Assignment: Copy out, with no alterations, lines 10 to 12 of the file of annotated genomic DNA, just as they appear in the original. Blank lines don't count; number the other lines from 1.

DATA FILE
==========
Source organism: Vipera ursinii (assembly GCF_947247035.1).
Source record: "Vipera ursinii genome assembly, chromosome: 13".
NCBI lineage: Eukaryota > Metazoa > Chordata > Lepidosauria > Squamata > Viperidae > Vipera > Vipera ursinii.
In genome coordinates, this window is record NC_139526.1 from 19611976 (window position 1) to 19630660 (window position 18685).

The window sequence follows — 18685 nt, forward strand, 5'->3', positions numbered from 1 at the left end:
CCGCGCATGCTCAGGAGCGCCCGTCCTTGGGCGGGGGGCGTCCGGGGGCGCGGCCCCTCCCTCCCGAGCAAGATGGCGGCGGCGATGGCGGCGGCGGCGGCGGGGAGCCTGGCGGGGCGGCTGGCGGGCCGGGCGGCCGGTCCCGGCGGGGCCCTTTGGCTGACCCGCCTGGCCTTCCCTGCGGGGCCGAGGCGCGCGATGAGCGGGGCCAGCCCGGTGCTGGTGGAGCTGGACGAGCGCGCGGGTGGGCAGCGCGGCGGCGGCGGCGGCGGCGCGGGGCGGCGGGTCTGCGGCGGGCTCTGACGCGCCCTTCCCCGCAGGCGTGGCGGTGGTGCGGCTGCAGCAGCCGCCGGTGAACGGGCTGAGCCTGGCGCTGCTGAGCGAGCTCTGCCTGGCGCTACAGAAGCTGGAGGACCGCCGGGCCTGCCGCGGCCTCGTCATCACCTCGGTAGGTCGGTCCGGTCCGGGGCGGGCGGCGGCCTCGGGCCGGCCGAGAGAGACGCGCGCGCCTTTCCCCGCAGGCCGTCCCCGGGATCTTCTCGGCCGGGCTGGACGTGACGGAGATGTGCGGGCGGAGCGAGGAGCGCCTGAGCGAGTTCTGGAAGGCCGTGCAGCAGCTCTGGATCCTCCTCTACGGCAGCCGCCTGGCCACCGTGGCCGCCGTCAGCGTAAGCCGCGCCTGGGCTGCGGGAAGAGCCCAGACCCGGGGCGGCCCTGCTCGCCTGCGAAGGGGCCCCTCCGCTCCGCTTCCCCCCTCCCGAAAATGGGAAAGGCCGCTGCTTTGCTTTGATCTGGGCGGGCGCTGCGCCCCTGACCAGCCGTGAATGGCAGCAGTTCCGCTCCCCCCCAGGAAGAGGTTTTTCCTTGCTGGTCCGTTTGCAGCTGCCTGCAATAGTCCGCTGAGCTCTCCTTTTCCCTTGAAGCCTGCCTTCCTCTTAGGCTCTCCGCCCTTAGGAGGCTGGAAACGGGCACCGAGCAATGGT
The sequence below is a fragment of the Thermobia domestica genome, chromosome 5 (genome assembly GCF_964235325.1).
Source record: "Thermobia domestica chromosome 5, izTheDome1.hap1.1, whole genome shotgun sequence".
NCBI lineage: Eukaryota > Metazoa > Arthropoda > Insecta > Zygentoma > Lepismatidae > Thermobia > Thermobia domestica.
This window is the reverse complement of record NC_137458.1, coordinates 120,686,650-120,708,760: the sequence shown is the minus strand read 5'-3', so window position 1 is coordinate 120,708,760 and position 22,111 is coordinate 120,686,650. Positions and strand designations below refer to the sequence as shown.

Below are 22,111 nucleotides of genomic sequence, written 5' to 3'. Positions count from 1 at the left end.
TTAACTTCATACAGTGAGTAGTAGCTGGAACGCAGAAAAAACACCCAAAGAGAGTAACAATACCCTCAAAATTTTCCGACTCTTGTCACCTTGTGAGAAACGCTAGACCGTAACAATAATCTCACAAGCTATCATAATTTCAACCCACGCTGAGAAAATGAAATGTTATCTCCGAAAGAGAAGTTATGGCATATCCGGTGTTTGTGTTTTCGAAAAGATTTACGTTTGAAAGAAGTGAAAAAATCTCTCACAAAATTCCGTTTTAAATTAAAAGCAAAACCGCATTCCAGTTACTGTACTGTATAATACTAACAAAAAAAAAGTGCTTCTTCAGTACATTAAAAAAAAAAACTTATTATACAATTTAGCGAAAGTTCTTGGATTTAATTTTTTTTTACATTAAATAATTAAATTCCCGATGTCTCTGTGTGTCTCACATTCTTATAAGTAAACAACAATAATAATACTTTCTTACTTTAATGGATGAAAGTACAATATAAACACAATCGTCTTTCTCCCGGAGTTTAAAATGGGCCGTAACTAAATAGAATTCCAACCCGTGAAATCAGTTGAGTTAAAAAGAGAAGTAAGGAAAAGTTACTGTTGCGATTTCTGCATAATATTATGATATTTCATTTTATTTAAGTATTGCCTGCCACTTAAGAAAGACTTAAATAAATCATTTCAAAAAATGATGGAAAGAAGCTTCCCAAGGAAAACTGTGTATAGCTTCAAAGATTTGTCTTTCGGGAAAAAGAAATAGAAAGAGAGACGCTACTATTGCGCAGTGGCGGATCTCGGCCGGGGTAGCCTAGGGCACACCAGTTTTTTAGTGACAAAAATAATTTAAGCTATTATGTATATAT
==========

This window is the reverse complement of record NC_137458.1, coordinates 120,686,650-120,708,760: the sequence shown is the minus strand read 5'-3', so window position 1 is coordinate 120,708,760 and position 22,111 is coordinate 120,686,650. Positions and strand designations below refer to the sequence as shown.

Below are 22,111 nucleotides of genomic sequence, written 5' to 3'. Positions count from 1 at the left end.
TTAACTTCATACAGTGAGTAGTAGCTGGAACGCAGAAAAAACACCCAAAGAGAGTAACAATACCCTCAAAATTTTCCGACTCTTGTCACCTTGTGAGAAACGCTAGACCGTAACAATAATCTCACAAGCTATCATAATTTCAACCCACGCTGAGAAAATGAAATGTTATCTCCGAAAGAGAAGTTATGGCATATCCGGTGTTTGTGTTTTCGAAAAGATTTACGTTTGAAAGAAGTGAAAAAATCTCTCACAAAATTCCGTTTTAAATTAAAAGCAAAACCGCATTCCAGTTACTGTACTGTATAATACTAACAAAAAAAAAGTGCTTCTTCAGTACATTAAAAAAAAAAACTTATTATACAATTTAGCGAAAGTTCTTGGATTTAATTTTTTTTTACATTAAATAATTAAATTCCCGATGTCTCTGTGTGTCTCACATTCTTATAAGTAAACAACAATAATAATACTTTCTTACTTTAATGGATGAAAGTACAATATAAACACAATCGTCTTTCTCCCGGAGTTTAAAATGGGCCGTAACTAAATAGAATTCCAACCCGTGAAATCAGTTGAGTTAAAAAGAGAAGTAAGGAAAAGTTACTGTTGCGATTTCTGCATAATATTATGATATTTCATTTTATTTAAGTATTGCCTGCCACTTAAGAAAGACTTAAATAAATCATTTCAAAAAATGATGGAAAGAAGCTTCCCAAGGAAAACTGTGTATAGCTTCAAAGATTTGTCTTTCGGGAAAAAGAAATAGAAAGAGAGACGCTACTATTGCGCAGTGGCGGATCTCGGCCGGGGTAGCCTAGGGCACACCAGTTTTTTAGTGACAAAAATAATTTAAGCTATTATGTATATAT